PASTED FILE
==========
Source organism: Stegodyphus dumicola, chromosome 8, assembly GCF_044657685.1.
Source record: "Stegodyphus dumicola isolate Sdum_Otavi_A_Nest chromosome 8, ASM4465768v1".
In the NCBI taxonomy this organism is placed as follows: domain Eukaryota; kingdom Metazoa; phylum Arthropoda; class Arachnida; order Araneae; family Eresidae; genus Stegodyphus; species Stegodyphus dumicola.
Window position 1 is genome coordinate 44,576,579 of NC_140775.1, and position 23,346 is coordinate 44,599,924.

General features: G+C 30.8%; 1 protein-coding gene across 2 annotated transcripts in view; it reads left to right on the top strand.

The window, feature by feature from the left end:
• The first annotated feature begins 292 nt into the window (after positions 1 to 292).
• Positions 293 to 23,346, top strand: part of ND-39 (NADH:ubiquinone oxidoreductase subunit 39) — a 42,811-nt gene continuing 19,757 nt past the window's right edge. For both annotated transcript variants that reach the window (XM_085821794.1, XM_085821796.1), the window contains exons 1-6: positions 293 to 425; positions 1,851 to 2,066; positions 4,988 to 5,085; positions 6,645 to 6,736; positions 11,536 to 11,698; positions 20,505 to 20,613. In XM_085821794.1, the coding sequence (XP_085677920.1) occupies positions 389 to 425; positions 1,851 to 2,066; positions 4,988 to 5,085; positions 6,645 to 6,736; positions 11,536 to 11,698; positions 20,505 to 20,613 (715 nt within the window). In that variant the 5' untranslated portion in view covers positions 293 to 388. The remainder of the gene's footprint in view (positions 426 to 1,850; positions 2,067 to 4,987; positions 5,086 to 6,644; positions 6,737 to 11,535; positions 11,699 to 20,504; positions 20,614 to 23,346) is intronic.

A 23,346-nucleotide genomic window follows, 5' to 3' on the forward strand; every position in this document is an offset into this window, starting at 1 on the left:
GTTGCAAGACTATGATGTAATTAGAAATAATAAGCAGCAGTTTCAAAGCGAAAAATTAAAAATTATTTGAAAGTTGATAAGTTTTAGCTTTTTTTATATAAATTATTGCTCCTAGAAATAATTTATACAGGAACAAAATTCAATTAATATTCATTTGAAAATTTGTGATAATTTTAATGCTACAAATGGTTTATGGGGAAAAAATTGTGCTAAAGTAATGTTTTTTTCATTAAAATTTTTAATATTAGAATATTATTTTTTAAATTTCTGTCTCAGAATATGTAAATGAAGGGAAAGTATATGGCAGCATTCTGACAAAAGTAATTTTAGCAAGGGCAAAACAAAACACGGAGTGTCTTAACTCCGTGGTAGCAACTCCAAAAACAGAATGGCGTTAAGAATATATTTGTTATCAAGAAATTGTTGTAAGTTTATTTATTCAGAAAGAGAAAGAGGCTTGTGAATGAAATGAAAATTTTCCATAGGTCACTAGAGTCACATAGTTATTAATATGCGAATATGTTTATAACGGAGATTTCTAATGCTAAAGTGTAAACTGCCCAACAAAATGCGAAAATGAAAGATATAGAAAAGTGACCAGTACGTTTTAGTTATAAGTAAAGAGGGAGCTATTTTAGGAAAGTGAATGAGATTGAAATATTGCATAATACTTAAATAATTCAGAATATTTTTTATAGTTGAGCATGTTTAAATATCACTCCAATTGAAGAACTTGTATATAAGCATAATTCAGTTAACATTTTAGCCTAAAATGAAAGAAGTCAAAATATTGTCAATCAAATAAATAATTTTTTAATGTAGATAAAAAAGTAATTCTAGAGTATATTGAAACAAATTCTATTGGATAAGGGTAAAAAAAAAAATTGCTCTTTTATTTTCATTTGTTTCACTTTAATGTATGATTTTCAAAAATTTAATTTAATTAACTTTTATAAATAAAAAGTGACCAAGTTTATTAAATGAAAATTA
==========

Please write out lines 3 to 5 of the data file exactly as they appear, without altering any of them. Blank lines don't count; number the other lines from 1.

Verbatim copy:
In the NCBI taxonomy this organism is placed as follows: domain Eukaryota; kingdom Metazoa; phylum Arthropoda; class Arachnida; order Araneae; family Eresidae; genus Stegodyphus; species Stegodyphus dumicola.
Window position 1 is genome coordinate 44,576,579 of NC_140775.1, and position 23,346 is coordinate 44,599,924.

General features: G+C 30.8%; 1 protein-coding gene across 2 annotated transcripts in view; it reads left to right on the top strand.